The question I cant help but ponder though is whether Google is going too far trying to jam Google+ down the throats of its search users. Of course they want to make sure we are all engaged with our Google social network and there is no better form of cheap advertising than this real estate.


Wearable Tech to Grow Even Faster than 40% a Year?

May 9, 2013

If you had a chance to listen to my radio interview with IMI TechTalk you know I believe the analytics behinds wearable computing will be a huge business. As sensors and cameras become part of our wardrobe, there will be billions of new data gathering devices connected to the cloud.

Companies like Facebook and Google will want to soak up as much of this data as possible and use it to generate revenue through a variety of services.

At a certain point, many of us will have sensors on our bodies - perhaps as part of our smarphones which measure our pulse and body temperature in real time. Using analytics we can use this data to determine the epicenter of a variety of incidents. For example, one imagines heart rates will increase in unison when there is roaring thunder, tsunami or earthquake.

Moreover, this data can be used to determine the spread of the flu or a pandemic based upon the increasing temperature of a population.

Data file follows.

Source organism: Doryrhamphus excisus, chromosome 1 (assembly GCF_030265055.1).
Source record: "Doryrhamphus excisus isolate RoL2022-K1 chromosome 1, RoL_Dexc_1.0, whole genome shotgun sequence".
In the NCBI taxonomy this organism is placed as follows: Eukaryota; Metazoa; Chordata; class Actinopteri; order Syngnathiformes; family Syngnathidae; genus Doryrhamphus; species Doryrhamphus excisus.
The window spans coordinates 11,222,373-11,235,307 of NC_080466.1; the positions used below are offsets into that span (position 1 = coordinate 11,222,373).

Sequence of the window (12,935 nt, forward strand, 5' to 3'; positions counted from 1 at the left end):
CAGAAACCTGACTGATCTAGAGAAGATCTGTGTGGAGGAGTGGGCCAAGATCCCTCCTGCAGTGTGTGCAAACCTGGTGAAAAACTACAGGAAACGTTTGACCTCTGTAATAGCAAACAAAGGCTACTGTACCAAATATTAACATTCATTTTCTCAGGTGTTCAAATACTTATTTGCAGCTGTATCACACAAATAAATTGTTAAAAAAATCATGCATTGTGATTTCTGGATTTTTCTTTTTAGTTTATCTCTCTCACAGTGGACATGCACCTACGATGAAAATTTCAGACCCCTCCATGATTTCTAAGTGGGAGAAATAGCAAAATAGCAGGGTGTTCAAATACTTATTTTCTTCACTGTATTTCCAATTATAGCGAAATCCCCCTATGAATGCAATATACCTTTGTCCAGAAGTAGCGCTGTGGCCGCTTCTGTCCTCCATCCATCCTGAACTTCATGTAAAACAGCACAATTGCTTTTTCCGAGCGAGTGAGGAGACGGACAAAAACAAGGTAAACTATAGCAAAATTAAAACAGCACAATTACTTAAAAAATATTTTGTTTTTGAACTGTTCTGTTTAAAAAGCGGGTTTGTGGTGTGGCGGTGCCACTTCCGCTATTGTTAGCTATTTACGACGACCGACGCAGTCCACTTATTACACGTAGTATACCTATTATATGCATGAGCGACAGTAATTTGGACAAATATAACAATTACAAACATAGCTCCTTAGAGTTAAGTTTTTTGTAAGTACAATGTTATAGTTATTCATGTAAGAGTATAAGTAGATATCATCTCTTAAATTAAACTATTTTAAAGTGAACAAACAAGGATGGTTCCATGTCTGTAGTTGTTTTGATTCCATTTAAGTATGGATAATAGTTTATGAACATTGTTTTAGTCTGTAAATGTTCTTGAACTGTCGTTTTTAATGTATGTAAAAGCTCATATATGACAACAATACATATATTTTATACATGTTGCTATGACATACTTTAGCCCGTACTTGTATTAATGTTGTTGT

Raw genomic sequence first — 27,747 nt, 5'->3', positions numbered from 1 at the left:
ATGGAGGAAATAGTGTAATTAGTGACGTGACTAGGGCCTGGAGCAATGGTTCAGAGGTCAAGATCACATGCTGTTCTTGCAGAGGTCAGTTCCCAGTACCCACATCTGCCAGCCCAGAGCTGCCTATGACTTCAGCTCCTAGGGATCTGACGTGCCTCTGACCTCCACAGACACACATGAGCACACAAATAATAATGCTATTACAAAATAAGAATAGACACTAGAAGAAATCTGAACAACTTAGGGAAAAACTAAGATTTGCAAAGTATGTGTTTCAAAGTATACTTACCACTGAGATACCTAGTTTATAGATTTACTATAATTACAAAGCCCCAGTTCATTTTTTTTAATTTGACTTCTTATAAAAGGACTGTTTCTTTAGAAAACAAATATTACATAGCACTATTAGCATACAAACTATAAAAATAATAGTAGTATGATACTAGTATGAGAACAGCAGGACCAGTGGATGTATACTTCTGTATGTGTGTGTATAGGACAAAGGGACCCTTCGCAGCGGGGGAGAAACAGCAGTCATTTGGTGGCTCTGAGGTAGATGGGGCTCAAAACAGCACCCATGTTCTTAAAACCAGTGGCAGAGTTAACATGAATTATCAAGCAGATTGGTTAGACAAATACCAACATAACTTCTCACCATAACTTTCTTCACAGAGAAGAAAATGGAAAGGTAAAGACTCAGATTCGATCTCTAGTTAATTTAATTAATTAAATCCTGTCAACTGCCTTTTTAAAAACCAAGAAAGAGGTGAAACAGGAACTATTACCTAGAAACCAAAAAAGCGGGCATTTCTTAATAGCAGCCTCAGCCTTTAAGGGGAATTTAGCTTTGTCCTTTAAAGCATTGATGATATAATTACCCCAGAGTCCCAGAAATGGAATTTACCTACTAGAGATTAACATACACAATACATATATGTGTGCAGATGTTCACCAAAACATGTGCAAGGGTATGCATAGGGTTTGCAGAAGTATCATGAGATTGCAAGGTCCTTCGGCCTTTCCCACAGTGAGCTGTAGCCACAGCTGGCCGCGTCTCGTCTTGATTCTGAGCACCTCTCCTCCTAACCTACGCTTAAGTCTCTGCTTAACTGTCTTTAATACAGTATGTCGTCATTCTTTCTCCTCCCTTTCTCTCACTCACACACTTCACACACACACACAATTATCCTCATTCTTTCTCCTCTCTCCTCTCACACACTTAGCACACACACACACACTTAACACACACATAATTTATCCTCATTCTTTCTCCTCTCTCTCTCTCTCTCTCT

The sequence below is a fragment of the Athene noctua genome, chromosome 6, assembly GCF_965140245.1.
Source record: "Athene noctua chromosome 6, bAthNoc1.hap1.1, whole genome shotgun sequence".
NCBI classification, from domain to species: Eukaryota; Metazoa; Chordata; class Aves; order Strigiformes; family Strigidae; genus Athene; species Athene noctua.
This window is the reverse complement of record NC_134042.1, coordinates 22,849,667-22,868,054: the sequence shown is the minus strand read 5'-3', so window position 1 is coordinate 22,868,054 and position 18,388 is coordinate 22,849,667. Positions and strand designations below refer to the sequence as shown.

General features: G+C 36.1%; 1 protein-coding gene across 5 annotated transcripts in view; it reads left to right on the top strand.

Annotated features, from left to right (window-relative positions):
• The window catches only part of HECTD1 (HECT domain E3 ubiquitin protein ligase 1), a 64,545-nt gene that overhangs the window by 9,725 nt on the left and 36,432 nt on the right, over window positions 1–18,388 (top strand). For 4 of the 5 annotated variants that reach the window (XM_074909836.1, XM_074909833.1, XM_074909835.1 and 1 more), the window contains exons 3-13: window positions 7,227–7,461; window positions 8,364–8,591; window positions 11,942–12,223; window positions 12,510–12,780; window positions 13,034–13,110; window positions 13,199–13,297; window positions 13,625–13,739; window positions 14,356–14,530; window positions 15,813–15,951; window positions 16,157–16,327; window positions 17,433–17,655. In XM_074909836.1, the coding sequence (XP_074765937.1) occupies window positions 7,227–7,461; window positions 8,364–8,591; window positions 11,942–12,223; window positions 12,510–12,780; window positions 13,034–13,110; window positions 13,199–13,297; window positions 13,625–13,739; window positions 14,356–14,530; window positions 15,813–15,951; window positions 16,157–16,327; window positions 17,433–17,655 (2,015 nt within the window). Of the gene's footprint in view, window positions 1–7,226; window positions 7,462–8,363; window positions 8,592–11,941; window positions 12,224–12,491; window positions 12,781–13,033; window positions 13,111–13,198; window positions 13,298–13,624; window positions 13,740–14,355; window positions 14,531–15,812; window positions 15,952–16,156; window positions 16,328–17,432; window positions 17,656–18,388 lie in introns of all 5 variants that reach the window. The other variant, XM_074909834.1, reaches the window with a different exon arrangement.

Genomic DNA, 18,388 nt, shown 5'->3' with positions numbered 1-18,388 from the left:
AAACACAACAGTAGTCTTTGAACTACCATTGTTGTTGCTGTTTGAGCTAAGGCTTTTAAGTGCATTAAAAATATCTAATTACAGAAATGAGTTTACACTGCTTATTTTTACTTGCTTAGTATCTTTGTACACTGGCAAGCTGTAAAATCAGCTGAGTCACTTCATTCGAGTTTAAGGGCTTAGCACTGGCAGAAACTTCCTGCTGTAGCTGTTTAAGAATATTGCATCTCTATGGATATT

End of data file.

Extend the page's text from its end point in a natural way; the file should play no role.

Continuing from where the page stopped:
In addition there could be early heart attack symptoms we can determine from this wealth of sensory information which means lives can be saved...







Metaswitch Clearwater: Game Changing Open Source IMS Initiative

May 8, 2013

The march to a software telco world is progressing nicely

Communications service providers are at war with OTT providers and need to ensure they are able to battle on as level a playing field as possible. There are significant costs associated with running a major telco and hardware infrastructure certainly ranks high among them. Sure, OTT providers like Skype and WhatsApp have infrastructure costs as well but they often leverage standard servers and software to achieve their goals.

How Apple Lost Control of its Branding

May 3, 2013

The one thing Apple does better than any other tech company is name products and technologies in an easy-to-understand manner. iPhone, iTunes, iPod, you get the idea. Sure there are some exceptions like adding an "S" after some of the iPhone iterations that doesn't seem to make much sense but perhaps the worse offense is the branding of the 3rd generation iPad. Instead of calling it the iPad 3 it was called "The New iPad."

The point is, the name was stupid. It was certainly different and caught us off-guard but sometimes thinking different is thinking incorrectly.